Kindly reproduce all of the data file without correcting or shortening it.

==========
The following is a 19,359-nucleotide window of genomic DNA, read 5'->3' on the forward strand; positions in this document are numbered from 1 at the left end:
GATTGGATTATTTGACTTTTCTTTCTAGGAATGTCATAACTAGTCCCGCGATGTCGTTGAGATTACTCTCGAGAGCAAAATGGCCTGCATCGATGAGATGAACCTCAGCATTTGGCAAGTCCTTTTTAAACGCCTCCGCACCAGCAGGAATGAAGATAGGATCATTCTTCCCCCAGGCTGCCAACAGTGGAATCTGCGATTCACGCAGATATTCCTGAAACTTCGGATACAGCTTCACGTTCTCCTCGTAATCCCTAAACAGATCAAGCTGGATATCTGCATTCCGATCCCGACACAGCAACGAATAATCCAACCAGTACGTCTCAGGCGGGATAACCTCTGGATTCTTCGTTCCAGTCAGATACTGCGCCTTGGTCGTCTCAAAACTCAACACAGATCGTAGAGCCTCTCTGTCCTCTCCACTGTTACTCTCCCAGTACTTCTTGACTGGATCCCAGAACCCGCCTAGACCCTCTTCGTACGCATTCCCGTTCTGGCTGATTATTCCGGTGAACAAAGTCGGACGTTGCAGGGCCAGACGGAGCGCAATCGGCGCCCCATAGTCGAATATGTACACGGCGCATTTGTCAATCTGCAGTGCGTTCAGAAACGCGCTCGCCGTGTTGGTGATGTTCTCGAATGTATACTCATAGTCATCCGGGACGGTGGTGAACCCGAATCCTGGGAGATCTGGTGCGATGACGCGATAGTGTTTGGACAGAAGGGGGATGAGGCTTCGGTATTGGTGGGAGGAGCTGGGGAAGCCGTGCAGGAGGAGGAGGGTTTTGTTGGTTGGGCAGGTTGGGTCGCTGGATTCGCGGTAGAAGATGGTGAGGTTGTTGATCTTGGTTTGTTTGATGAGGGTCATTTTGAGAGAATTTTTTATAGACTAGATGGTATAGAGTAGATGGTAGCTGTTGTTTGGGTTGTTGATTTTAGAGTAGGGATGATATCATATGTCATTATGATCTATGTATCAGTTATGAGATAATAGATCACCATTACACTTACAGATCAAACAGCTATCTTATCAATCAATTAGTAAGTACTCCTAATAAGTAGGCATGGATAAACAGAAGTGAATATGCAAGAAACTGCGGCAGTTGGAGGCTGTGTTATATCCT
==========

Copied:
The following is a 19,359-nucleotide window of genomic DNA, read 5'->3' on the forward strand; positions in this document are numbered from 1 at the left end:
GATTGGATTATTTGACTTTTCTTTCTAGGAATGTCATAACTAGTCCCGCGATGTCGTTGAGATTACTCTCGAGAGCAAAATGGCCTGCATCGATGAGATGAACCTCAGCATTTGGCAAGTCCTTTTTAAACGCCTCCGCACCAGCAGGAATGAAGATAGGATCATTCTTCCCCCAGGCTGCCAACAGTGGAATCTGCGATTCACGCAGATATTCCTGAAACTTCGGATACAGCTTCACGTTCTCCTCGTAATCCCTAAACAGATCAAGCTGGATATCTGCATTCCGATCCCGACACAGCAACGAATAATCCAACCAGTACGTCTCAGGCGGGATAACCTCTGGATTCTTCGTTCCAGTCAGATACTGCGCCTTGGTCGTCTCAAAACTCAACACAGATCGTAGAGCCTCTCTGTCCTCTCCACTGTTACTCTCCCAGTACTTCTTGACTGGATCCCAGAACCCGCCTAGACCCTCTTCGTACGCATTCCCGTTCTGGCTGATTATTCCGGTGAACAAAGTCGGACGTTGCAGGGCCAGACGGAGCGCAATCGGCGCCCCATAGTCGAATATGTACACGGCGCATTTGTCAATCTGCAGTGCGTTCAGAAACGCGCTCGCCGTGTTGGTGATGTTCTCGAATGTATACTCATAGTCATCCGGGACGGTGGTGAACCCGAATCCTGGGAGATCTGGTGCGATGACGCGATAGTGTTTGGACAGAAGGGGGATGAGGCTTCGGTATTGGTGGGAGGAGCTGGGGAAGCCGTGCAGGAGGAGGAGGGTTTTGTTGGTTGGGCAGGTTGGGTCGCTGGATTCGCGGTAGAAGATGGTGAGGTTGTTGATCTTGGTTTGTTTGATGAGGGTCATTTTGAGAGAATTTTTTATAGACTAGATGGTATAGAGTAGATGGTAGCTGTTGTTTGGGTTGTTGATTTTAGAGTAGGGATGATATCATATGTCATTATGATCTATGTATCAGTTATGAGATAATAGATCACCATTACACTTACAGATCAAACAGCTATCTTATCAATCAATTAGTAAGTACTCCTAATAAGTAGGCATGGATAAACAGAAGTGAATATGCAAGAAACTGCGGCAGTTGGAGGCTGTGTTATATCCT